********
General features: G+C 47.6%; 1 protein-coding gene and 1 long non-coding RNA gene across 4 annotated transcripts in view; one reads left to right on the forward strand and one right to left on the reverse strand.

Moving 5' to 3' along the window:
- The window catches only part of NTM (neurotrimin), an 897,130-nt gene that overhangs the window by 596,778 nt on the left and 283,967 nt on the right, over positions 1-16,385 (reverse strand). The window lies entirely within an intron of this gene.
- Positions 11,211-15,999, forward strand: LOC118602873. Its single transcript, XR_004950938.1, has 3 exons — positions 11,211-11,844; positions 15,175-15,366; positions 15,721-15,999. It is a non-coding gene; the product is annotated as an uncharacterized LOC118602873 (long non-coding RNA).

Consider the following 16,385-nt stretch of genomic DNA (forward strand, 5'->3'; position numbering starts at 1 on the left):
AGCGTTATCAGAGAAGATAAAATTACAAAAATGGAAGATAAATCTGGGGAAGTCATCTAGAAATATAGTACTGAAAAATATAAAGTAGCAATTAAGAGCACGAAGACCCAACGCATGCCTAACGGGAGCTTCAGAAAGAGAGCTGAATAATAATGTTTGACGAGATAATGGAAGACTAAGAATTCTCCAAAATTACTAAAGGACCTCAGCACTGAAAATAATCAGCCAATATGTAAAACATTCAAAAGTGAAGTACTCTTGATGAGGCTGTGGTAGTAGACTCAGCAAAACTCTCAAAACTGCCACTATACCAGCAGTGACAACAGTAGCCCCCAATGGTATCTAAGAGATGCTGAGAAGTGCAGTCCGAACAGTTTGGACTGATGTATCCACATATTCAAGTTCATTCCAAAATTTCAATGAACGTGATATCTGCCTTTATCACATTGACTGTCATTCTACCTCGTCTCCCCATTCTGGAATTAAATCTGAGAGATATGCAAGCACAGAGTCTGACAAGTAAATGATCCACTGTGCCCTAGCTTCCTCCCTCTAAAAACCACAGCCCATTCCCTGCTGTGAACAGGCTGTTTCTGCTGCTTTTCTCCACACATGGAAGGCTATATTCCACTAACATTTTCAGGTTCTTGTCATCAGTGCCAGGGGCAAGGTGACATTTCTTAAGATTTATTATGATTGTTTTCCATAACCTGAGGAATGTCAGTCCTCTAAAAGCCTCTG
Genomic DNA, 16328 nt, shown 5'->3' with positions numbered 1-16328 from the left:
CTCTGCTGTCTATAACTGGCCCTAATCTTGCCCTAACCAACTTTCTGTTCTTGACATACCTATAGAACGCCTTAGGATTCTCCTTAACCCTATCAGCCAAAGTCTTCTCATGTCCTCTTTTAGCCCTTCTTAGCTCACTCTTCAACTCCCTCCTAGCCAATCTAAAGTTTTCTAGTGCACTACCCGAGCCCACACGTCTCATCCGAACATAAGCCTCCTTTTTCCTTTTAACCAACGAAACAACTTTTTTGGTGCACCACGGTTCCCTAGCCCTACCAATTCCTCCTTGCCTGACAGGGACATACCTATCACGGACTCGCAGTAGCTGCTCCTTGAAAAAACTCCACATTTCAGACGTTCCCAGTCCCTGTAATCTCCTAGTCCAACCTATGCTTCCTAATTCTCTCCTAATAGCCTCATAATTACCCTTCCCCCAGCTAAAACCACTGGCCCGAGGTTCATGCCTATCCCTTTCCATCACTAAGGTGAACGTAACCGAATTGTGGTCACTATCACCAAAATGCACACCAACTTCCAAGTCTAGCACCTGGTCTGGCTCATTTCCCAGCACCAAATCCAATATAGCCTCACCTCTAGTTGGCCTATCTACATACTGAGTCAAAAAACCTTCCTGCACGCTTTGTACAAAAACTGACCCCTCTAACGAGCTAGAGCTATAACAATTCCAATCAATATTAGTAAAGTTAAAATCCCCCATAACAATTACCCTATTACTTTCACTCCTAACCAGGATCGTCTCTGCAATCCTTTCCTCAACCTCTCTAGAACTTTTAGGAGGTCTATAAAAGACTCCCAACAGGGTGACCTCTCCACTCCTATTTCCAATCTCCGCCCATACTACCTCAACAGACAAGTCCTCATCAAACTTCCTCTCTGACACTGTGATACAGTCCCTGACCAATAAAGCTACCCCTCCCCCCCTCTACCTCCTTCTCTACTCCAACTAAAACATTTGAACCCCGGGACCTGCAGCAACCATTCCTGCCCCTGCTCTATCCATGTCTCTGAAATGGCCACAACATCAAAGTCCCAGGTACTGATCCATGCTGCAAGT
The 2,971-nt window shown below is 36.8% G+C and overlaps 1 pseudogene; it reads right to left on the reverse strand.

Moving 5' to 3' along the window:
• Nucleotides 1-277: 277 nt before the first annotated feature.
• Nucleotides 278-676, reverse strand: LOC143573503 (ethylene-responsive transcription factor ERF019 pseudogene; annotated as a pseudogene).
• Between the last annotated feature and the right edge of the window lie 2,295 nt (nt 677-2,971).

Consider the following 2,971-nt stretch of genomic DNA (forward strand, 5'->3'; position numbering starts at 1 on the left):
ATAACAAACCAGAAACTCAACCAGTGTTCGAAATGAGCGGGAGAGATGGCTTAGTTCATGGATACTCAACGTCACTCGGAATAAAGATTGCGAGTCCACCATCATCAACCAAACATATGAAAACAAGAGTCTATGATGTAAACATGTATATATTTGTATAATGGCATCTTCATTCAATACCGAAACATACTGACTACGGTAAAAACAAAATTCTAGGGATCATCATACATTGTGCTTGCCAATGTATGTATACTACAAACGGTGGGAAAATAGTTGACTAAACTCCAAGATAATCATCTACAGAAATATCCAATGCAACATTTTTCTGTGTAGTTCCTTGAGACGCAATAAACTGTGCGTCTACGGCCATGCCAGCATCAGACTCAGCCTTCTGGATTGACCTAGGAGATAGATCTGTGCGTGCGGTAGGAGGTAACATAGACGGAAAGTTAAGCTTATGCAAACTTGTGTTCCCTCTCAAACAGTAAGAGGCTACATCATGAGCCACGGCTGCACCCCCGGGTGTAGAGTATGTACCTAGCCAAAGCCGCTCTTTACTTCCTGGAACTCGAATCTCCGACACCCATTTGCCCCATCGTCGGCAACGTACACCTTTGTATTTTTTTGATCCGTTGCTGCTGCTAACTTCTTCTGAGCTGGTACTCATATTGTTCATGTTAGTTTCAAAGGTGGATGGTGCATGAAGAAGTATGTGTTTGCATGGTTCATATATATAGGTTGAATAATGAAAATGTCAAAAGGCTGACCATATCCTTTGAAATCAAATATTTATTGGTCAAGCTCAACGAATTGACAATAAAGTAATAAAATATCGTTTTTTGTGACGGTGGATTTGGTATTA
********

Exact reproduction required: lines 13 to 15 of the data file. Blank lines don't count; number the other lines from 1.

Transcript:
• Between the last annotated feature and the right edge of the window lie 2,295 nt (nt 677-2,971).

Consider the following 2,971-nt stretch of genomic DNA (forward strand, 5'->3'; position numbering starts at 1 on the left):
ATAACAAACCAGAAACTCAACCAGTGTTCGAAATGAGCGGGAGAGATGGCTTAGTTCATGGATACTCAACGTCACTCGGAATAAAGATTGCGAGTCCACCATCATCAACCAAACATATGAAAACAAGAGTCTATGATGTAAACATGTATATATTTGTATAATGGCATCTTCATTCAATACCGAAACATACTGACTACGGTAAAAACAAAATTCTAGGGATCATCATACATTGTGCTTGCCAATGTATGTATACTACAAACGGTGGGAAAATAGTTGACTAAACTCCAAGATAATCATCTACAGAAATATCCAATGCAACATTTTTCTGTGTAGTTCCTTGAGACGCAATAAACTGTGCGTCTACGGCCATGCCAGCATCAGACTCAGCCTTCTGGATTGACCTAGGAGATAGATCTGTGCGTGCGGTAGGAGGTAACATAGACGGAAAGTTAAGCTTATGCAAACTTGTGTTCCCTCTCAAACAGTAAGAGGCTACATCATGAGCCACGGCTGCACCCCCGGGTGTAGAGTATGTACCTAGCCAAAGCCGCTCTTTACTTCCTGGAACTCGAATCTCCGACACCCATTTGCCCCATCGTCGGCAACGTACACCTTTGTATTTTTTTGATCCGTTGCTGCTGCTAACTTCTTCTGAGCTGGTACTCATATTGTTCATGTTAGTTTCAAAGGTGGATGGTGCATGAAGAAGTATGTGTTTGCATGGTTCATATATATAGGTTGAATAATGAAAATGTCAAAAGGCTGACCATATCCTTTGAAATCAAATATTTATTGGTCAAGCTCAACGAATTGACAATAAAGTAATAAAATATCGTTTTTTGTGACGGTGGATTTGGTATTA